Israel – Hamas 2023 Symposium – Attacking Hamas – Part I, The Context


| Dec 6, 2023


Editor’s Note: This post is the first in a two-part series that explores law of armed conflict targeting considerations. This first post examines operational and contextual considerations. The second post will review the legal requirements applicable to the context identified in the first post.

On December 1, hostilities between Israel and Hamas resumed. They follow a series of cease-fires (also labeled truces) that allowed for the exchange of over 100 hostages seized by Hamas and other organized armed groups on October 7 for nearly three times as many Palestinians detained by Israel (roughly 140 hostages remain). Both sides blame the other for breaking the cease-fire, which was about to expire.

In anticipation of the resumption of the fighting and in light of widespread criticism (see, e.g., here) of the Israeli operations in Gaza (see, e.g., here), the United States has placed significant pressure on Israel to limit harm to civilians. As Secretary of State Blinken explained,

the way Israel defends itself matters. It’s imperative that Israel act in accordance with international humanitarian law and the laws of war, even when confronting a terrorist group that respects neither.

In my meetings today with the prime minister and senior Israeli officials, I made clear that before Israel resumes major military operations, it must put in place humanitarian civilian protection plans that minimize further casualties of innocent Palestinians.

According to Blinken, the Israeli government agreed to take such measures, some of which are mentioned below (see also Secretary of Defense and Vice President comments).

Unfortunately, discussion of the application of international humanitarian law (IHL) in this conflict has sometimes been imprecise and often emotive. In this post, I try to clear a bit of the fog of law by providing a primer on targeting law. I begin by noting that targeting law is contextual. Accordingly, I first highlight key factors that underpin that contextuality. I then turn to the fundamental IHL rules of targeting law – lawful targets, precautions in attack, and proportionality. The piece concludes with my thoughts on assessing the IDF’s attacks on Hamas.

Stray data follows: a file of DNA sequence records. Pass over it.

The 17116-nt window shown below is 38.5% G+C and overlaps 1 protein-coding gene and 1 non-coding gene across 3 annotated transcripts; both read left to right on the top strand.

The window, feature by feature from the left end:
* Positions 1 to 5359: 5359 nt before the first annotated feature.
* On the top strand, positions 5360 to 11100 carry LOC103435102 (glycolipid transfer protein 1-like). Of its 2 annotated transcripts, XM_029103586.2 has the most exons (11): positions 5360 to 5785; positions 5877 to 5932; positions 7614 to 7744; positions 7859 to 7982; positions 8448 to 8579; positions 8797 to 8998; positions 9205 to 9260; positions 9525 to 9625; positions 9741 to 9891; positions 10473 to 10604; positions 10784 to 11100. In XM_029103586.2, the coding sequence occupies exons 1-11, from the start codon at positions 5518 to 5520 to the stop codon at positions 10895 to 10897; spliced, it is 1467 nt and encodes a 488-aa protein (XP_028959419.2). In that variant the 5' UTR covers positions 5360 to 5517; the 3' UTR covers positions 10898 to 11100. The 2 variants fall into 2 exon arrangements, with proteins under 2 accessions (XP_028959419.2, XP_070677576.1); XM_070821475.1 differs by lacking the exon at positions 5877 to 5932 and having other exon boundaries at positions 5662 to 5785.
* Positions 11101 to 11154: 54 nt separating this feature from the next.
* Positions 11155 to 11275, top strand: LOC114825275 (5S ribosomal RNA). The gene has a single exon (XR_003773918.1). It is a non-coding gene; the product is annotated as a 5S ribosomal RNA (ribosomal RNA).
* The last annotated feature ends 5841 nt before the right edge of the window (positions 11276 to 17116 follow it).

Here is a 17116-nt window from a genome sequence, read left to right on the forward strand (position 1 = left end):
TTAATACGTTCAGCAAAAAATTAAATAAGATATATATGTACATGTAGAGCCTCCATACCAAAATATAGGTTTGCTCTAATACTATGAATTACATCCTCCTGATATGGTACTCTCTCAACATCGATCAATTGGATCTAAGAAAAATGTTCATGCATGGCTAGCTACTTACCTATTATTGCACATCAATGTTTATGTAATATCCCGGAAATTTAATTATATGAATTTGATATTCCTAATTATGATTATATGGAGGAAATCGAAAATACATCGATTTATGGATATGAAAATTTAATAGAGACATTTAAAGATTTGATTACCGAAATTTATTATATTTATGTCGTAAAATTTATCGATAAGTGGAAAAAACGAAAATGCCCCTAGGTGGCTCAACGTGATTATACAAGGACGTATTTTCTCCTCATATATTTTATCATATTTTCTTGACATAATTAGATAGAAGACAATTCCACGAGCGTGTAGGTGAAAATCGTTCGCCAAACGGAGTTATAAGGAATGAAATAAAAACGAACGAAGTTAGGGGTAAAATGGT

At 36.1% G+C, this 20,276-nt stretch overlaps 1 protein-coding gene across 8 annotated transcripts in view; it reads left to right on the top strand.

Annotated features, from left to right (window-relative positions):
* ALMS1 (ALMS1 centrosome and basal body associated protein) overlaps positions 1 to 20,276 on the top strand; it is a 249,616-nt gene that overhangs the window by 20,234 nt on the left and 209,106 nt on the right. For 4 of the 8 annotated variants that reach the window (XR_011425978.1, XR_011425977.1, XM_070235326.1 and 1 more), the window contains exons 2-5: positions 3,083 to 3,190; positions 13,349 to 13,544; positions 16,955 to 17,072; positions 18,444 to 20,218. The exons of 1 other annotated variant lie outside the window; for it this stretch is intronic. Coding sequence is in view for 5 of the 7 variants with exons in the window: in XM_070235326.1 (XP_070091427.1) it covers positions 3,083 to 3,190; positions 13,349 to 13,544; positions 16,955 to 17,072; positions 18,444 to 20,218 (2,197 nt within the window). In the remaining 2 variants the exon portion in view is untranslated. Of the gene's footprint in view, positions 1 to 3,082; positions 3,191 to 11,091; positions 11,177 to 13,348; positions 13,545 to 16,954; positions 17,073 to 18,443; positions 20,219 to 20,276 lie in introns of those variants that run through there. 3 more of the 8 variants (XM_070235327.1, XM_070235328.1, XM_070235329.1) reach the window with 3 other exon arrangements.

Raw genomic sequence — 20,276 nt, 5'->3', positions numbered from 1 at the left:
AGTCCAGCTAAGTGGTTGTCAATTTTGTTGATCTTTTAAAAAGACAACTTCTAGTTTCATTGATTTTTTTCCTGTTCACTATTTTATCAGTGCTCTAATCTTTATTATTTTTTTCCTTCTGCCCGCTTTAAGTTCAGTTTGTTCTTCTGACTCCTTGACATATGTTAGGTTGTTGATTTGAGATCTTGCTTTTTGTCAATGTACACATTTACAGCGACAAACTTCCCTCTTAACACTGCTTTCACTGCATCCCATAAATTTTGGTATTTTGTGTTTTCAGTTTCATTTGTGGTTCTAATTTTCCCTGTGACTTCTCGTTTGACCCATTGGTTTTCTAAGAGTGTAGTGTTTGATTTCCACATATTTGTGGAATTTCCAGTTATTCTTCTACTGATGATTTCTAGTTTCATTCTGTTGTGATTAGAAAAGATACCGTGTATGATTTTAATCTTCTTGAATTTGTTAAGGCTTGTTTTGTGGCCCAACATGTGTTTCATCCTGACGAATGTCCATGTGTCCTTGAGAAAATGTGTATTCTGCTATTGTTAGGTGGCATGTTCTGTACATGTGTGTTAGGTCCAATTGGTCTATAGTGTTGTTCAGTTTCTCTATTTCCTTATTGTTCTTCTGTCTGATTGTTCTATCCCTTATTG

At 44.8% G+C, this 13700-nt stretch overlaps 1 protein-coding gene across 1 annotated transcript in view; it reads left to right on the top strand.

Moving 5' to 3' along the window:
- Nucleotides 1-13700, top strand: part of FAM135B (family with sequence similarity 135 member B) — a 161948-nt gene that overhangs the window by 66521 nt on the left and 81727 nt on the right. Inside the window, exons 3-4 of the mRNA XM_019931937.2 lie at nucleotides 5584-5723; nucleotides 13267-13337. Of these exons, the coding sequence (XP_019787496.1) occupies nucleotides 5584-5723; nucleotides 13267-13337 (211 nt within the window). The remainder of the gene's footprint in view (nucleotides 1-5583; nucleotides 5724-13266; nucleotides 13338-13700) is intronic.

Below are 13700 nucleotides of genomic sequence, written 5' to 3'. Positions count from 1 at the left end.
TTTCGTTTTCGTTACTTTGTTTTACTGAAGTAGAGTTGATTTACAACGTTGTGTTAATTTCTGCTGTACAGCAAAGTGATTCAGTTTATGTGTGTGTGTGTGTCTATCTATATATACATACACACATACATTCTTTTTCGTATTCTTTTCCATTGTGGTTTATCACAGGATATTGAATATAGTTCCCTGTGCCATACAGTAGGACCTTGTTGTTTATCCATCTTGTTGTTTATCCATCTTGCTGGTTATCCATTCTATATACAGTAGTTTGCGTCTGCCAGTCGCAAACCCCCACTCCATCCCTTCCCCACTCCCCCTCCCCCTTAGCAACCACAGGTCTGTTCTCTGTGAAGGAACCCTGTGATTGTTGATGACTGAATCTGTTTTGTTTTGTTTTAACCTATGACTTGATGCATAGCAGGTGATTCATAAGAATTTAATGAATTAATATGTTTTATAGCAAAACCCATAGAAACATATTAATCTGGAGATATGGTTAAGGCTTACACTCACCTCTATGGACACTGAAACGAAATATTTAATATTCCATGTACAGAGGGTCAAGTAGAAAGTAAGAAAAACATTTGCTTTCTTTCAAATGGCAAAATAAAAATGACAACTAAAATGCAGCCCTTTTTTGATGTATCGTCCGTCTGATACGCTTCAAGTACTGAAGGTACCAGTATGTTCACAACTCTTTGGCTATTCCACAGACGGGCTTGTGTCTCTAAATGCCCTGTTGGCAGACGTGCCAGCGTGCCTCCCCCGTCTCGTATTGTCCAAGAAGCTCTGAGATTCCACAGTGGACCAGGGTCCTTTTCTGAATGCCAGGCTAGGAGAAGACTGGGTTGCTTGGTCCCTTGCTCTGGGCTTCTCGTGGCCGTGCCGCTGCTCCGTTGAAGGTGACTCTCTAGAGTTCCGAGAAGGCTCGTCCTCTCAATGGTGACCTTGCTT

Three points are necessary before beginning the discussion. First, for ease of reading, I use the term “Hamas” to denote both the fighting wing of the organization (al Qassam Brigades) and other organized armed groups like Islamic Jihad. Second, consensus is lacking regarding whether the conflict is international or non-international. Complicating matters, Israel is not a party to the key instrument addressing “conduct of hostilities” issues during the former, the 1977 Additional Protocol I (AP I) to the Geneva Conventions. Nevertheless, broad agreement exists that the bulk (not all) of IHL treaty rules regarding targeting reflect customary international law, and most apply in both forms of armed conflict. Therefore, I will treat them as generally doing so in the following discussion.

Finally, the discussion focuses on Israel Defense Forces (IDF) attacks during Operation Swords of Iron because it is around them that most controversy is swirling. Analysis of how IHL applies to Hamas’s operations is less fraught; therefore, I do not address them head-on. After all, whatever one’s perspective on the conflict, it is impossible to deny that Hamas’s October 7 attacks violated IHL, as have the continuing rocket attacks into civilian population centers. Indeed, there is no indication that Hamas tries to comply with the IHL rules regarding distinction, precautions in attack, and proportionality that are examined below.